I think one of my biggest takeaways from this conference was the idea of growth from “failure.” I’d hesitate to even call some of the issues and challenges addressed “failures,” especially since presenters learned much from roadblocks. One such experience included a multi-million dollar, cross-governmental project spanning many years in which varnish removal revealed unexpected and large expanses of more modern in-painting, which then had to be addressed in a new treatment proposal and project. Another included a piece of digitization equipment used by only a handful of individuals with no manual, and expectations that this equipment would open doors for collections accessibility and community needs, all with minimal manpower. It was refreshing seeing how these professionals faced up to difficulties, both anticipated and unanticipated, and were able to speak to how they moved past barriers. Fortunately for us, they shared their experiences so we could learn from them.
Additionally, there were some heartening presentations on what individuals and organizations can do with extremely limited resources. One presenter talked about her national agency which handles the conservation needs of dozens of museums and institutions throughout the country. They face the reality of a varied climate, a lack of funding, and a multitude of projects which need addressing. She talked about getting creative while being realistic, and how important reusing and recycling materials, repurposing tools, and hand-making housing for collections items are. Prioritization is key with the work that they do, so they must think in terms of triage. I think this is the case for many, (perhaps the majority) of museums, archives, and libraries - it’s unlikely there’s dedicated conservators for their collections, and when there are it’s still a challenge to keep up with the workload. As such, it’s good to prioritize preventive conservation efforts, which can go a long way towards minimizing future interventive treatments.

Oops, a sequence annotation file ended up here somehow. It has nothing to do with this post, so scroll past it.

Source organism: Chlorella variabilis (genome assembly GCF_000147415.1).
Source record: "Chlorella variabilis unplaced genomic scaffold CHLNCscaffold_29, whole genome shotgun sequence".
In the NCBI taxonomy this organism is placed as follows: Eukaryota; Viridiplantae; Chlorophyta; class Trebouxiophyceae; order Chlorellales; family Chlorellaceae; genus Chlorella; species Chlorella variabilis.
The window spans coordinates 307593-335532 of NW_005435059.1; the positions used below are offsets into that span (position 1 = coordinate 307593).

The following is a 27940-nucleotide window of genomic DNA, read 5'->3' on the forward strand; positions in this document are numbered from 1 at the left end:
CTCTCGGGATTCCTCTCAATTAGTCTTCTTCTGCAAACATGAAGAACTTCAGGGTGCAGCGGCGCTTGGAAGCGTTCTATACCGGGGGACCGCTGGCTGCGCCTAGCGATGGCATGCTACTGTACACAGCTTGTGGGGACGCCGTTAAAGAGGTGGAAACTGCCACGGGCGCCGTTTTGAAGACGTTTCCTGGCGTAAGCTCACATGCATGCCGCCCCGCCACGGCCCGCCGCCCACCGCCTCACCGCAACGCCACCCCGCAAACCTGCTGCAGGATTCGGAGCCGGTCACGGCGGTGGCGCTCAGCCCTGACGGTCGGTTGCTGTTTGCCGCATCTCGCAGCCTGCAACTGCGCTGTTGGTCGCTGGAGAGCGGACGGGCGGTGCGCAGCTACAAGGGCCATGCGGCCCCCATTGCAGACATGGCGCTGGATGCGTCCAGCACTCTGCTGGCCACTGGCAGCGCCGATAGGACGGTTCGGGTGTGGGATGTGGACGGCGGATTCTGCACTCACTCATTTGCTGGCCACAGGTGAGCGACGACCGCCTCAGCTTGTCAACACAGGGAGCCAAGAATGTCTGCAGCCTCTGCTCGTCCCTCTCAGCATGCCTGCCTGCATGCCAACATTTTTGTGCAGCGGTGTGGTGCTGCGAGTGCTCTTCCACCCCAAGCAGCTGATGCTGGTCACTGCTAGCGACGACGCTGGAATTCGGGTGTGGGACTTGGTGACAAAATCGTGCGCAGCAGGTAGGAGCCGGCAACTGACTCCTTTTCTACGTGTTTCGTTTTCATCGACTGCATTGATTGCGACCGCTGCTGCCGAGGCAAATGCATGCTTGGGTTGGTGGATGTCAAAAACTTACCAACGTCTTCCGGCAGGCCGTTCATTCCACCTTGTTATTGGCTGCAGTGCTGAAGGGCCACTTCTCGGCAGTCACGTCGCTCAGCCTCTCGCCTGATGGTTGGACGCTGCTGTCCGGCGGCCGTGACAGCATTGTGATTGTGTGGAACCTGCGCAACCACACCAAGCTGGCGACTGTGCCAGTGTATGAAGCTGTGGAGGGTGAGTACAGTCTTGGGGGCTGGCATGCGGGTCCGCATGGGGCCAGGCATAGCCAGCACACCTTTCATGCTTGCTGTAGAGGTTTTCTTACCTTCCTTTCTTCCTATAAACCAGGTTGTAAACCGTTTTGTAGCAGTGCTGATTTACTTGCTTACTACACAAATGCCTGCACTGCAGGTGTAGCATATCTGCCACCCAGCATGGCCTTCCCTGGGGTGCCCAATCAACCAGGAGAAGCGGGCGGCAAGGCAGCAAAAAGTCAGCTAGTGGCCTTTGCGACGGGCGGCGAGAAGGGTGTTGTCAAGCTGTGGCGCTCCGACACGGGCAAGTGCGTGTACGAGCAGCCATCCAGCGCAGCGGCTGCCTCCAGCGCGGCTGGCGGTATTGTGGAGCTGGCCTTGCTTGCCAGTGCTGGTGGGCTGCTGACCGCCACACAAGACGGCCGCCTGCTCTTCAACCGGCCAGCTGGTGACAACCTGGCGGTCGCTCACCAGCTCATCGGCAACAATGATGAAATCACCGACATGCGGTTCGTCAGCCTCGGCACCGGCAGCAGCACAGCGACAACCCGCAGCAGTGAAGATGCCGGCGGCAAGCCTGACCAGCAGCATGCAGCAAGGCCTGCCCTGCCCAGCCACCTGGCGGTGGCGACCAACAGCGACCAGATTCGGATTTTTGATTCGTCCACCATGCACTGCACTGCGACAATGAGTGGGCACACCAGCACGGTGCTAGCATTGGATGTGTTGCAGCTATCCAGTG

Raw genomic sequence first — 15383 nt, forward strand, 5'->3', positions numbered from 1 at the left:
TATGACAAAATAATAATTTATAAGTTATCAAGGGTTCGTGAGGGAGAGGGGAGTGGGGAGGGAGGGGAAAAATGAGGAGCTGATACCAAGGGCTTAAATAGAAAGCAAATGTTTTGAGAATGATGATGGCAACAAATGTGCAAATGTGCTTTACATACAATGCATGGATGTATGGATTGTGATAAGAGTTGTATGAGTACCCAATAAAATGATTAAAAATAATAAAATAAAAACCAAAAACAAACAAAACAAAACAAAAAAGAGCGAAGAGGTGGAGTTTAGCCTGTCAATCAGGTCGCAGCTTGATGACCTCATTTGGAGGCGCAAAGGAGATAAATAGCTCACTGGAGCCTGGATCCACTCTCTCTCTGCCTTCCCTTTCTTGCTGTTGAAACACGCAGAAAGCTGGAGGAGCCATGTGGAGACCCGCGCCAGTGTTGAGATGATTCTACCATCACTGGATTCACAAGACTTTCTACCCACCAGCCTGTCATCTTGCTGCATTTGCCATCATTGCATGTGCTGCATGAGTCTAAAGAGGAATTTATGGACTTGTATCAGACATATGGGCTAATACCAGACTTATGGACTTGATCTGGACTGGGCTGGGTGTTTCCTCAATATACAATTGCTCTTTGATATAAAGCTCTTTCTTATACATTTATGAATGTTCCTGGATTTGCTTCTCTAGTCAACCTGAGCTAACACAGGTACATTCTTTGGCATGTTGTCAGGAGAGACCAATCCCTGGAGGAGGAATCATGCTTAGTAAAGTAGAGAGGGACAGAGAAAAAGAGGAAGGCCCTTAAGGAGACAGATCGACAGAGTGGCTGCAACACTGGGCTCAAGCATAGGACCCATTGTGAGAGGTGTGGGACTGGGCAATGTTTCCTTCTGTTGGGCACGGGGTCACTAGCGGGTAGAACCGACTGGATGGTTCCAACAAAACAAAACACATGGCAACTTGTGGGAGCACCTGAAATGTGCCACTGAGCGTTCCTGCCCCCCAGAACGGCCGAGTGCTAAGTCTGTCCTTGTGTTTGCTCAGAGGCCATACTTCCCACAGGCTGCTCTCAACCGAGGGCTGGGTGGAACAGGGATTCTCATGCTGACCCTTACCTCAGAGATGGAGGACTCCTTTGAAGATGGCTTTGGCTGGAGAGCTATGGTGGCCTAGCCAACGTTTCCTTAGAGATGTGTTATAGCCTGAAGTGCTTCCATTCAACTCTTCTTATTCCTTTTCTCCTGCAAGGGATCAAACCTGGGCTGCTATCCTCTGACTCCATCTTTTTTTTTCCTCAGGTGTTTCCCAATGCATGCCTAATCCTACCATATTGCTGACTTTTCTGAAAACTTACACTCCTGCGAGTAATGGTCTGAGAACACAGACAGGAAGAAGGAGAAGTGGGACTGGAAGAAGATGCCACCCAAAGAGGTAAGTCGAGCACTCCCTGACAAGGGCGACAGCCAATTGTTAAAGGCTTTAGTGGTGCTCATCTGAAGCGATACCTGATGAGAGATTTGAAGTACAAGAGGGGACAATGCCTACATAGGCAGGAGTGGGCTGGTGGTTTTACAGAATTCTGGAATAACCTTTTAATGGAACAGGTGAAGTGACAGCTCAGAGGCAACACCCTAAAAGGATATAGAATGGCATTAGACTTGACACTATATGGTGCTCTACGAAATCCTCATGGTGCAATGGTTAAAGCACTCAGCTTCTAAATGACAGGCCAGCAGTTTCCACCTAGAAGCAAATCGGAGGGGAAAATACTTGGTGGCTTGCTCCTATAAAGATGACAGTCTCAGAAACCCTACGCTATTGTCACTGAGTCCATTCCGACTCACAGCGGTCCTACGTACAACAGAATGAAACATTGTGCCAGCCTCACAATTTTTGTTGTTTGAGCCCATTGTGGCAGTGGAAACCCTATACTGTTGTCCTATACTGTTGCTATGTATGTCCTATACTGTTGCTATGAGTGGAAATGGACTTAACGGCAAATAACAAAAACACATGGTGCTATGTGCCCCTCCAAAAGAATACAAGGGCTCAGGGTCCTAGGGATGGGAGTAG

I feel fortunate to have gone to this conference. I learned a lot, I had the chance to see old colleagues and my GWU professor, and I felt a renewed sense of excitement about working in museums. It’s easy to get bogged down by the less enjoyable aspects of work, so this was an excellent chance to step back and see things in greater context.
Words of wisdom about preventive conservation
Working within limitations
A coworker invited me to a tour of the exhibit Helio Oiticica: To Organize Delirium, led by the nephew of Oiticica. At the time, I’d not yet had a chance to fully explore the exhibit, but I was nice to check it out while gaining his insights about the work. It made me want to dive in on my own time that much more.
One point raised throughout our walk through the exhibit was the idea of intent vs. display. His art was and is meant to be experienced, so the traditional idea of a museum object being off-limits doesn’t sit well. There are pieces that visitors can enjoy as they were intended, walking through sand and pools of water, but even here there are limitations. And there are some works that the museum has chosen to display without interaction, motion sensors in place and pedestals and white lines employed to discourage touching.